CALLBACK From the NASA Aviation Safety Reporting System
 Issue 448 May 2017 

The Forgotten Man

Charles Edward “Charlie” Taylor is not a household name. He is, in many respects, a typical “Forgotten Man,” whose contributions have been all but forgotten throughout aviation history. Charlie Taylor, born May 24, 1868 in Cerro Gordo, Illinois, quit school at age 12, was essentially self-educated, and had a brilliant, mechanically inclined mind. He settled in Dayton, Ohio where, through serendipitous circumstances, he met Orville and Wilbur of Wright brothers’ fame.

Fast forward…and Charlie began working for the Wright Brothers on June 15, 1901 repairing bicycles and keeping shop, allowing Orville and Wilbur freedom to pursue their work with flying machines. Charlie accomplished many tasks for the Wrights while they pursued their dream of powered flight, allowing Charlie to demonstrate his genius. When the Wrights could not interest nearly a dozen automobile manufacturers to build a powerful, lightweight engine needed for their purpose, Charlie took on the task. Without instruction books, formal drawings, manuals, handbooks, or tooling, Charlie completed the task in just six weeks. The rest is history.

Charlie worked for the Wrights for over a decade, and logged many “firsts” as a pioneering icon in aviation maintenance. In addition to building the first aircraft engine, he became the first Airport Manager. He participated in building the first military airplane, and he engineered the first transcontinental flight. He was the first person to investigate a fatal powered flight accident, and Charles E. Taylor was inducted into the USAF Museum as the very first airplane mechanic.

This month, CALLBACK pays tribute to Charles E. Taylor and is dedicated to the thousands of Aviation Maintenance Technicians, men and women, who keep America’s aircraft airworthy and return them to service when they require servicing, repair, or periodic maintenance.

The Aircraft Maintenance Technicians (AMTs) who submitted the following reports have contributed to improved maintenance practices. Their contributions to aviation safety exemplify commitment and dedication in the tradition of Charles E. Taylor.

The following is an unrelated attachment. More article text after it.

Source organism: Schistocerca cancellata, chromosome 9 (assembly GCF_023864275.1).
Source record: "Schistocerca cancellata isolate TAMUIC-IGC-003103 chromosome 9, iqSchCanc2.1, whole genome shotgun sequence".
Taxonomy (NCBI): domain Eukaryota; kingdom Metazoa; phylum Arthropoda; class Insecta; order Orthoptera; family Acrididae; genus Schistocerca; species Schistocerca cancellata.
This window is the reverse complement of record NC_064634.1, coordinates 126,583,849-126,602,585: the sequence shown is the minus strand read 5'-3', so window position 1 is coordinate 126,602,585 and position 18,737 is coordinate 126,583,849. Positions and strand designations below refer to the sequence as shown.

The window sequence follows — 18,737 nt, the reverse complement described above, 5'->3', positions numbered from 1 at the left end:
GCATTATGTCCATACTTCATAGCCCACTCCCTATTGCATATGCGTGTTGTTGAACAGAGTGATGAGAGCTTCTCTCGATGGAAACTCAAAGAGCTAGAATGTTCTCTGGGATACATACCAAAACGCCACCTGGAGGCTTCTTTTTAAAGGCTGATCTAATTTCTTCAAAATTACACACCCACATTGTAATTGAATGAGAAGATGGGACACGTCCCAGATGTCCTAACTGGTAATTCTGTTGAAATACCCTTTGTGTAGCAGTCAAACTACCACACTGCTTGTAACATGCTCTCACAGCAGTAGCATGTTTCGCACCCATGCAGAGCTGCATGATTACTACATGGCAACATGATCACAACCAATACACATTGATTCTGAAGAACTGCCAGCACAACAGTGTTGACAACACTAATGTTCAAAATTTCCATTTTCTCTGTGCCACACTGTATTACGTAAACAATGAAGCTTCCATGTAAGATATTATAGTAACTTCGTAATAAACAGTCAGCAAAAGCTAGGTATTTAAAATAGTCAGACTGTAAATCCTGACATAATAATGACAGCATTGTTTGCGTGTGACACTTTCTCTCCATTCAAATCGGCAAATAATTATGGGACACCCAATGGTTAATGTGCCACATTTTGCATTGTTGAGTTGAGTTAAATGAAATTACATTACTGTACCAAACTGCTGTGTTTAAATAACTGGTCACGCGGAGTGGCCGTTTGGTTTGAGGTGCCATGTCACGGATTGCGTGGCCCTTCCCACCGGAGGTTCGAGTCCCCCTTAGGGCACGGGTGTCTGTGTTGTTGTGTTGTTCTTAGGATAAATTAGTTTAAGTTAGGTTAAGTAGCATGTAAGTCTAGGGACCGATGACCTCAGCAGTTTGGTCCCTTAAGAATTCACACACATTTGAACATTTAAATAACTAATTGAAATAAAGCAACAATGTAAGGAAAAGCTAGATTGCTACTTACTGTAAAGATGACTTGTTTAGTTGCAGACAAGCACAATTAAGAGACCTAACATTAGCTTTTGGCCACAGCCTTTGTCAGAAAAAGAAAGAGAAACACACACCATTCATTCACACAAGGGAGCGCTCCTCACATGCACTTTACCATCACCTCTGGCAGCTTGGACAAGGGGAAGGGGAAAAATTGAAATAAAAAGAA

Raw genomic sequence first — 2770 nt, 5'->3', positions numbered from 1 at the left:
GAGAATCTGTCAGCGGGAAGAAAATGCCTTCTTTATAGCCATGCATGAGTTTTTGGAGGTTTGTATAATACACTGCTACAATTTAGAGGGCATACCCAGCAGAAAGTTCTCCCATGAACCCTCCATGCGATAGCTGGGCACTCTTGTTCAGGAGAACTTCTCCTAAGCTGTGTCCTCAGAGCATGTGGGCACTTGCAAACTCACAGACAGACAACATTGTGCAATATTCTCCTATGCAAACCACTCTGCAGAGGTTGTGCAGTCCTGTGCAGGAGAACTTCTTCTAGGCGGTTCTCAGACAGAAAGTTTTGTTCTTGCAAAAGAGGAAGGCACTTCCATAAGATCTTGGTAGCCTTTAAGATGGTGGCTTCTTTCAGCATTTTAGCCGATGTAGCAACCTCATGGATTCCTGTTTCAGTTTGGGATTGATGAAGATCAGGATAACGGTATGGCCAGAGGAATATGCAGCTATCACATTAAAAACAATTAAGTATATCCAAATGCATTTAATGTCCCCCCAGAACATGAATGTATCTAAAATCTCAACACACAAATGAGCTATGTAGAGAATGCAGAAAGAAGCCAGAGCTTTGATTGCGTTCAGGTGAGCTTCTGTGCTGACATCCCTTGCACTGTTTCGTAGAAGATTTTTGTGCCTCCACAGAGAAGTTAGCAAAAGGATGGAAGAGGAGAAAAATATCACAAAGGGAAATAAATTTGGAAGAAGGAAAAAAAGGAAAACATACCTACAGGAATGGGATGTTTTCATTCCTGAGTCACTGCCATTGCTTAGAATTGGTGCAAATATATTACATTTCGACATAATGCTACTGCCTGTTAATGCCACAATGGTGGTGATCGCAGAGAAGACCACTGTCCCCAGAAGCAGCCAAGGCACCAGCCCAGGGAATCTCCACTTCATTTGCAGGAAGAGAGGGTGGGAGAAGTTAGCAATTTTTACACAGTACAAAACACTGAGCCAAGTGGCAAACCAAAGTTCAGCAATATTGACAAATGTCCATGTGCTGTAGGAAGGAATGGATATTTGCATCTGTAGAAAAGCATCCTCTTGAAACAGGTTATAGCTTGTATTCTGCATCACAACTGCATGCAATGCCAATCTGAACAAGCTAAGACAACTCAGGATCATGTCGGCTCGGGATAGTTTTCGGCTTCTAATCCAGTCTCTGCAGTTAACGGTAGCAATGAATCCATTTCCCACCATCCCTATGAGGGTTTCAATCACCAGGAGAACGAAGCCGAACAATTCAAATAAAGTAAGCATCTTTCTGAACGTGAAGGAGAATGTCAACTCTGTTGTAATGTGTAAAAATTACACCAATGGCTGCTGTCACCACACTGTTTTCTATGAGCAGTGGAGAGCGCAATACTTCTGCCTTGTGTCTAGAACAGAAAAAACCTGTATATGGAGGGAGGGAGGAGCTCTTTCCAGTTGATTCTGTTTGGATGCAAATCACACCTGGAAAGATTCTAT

Right Seal, Wrong Place; Return to Base

This aircraft maintenance team thought that they had correctly replaced a seal on a CRJ200. A successful leak check added confidence, but a procedural error would soon come to light…along with a lamentable loss of lubrication.

[Another] Aircraft Maintenance Technician and I were installing a new carbon seal on the Integrated Drive Generator (IDG) on Engine #1. During that process, we put a seal in the wrong location. We misinterpreted the diagram depicting where the seal went. Throughout this process we had to keep going back to the [Maintenance] Manual to print out sub-tasks using computers that were exceptionally slow, as well as endure many interruptions…which added to our distraction.

After installation, we performed the leak check in accordance with the Maintenance Manual, and there were no leaks, so we did not realize our error at the time. During discussion about the project, Supervisors found that we had incorrectly installed the seal. By the time we discovered this fact, it was the following day.… The aircraft [had] lost the oil on the left engine IDG, most likely due to our mistake. The aircraft subsequently had to return to base.

It was easy to misinterpret the diagram in the Maintenance Manual. The interruptions due to slow network access to the online Maintenance Manual and [other] interruptions added to the situation.

When You’re out of O2, N2 Won’t Do

The importance of proper color-coding and distinct labeling of gas bottles was highlighted in this Technician’s report on an incident that could have had “noxious” consequences..

[I] received a call…to service oxygen on an [Air Carrier] aircraft. [I] arrived at the scene and opened up the rear tail gate [of the line truck.] I saw one bottle secured to the bed. It was green in color, with no visible warning sign that I can recall. I noticed a steel braided line that was attached to the regulator and wrapped [around] the tail gate, but I did not see the service end. I looked around and found the service kit.… Enclosed was a regulator with a braided line attached. Instead of [switching] regulators, I swapped [the braided] lines and serviced the aircraft with 120 psi of gas.

On my first day back to work [after scheduled days off], I installed what I thought was a missing bottle of nitrogen [in the line truck]. After further inspection, I found that the bottle that was already installed in the truck was nitrogen and not oxygen. I immediately notified my manager of the issue.

I believe that when I looked in the tailgate, I saw a green bottle and didn’t see any obvious abnormalities. I assumed the steel braided line was the same type we used in the hangar on the oxygen servicing bottle. The bottle didn’t have a…regulator like we had on the high pressure bottle, but [it was] the same color and a similar design.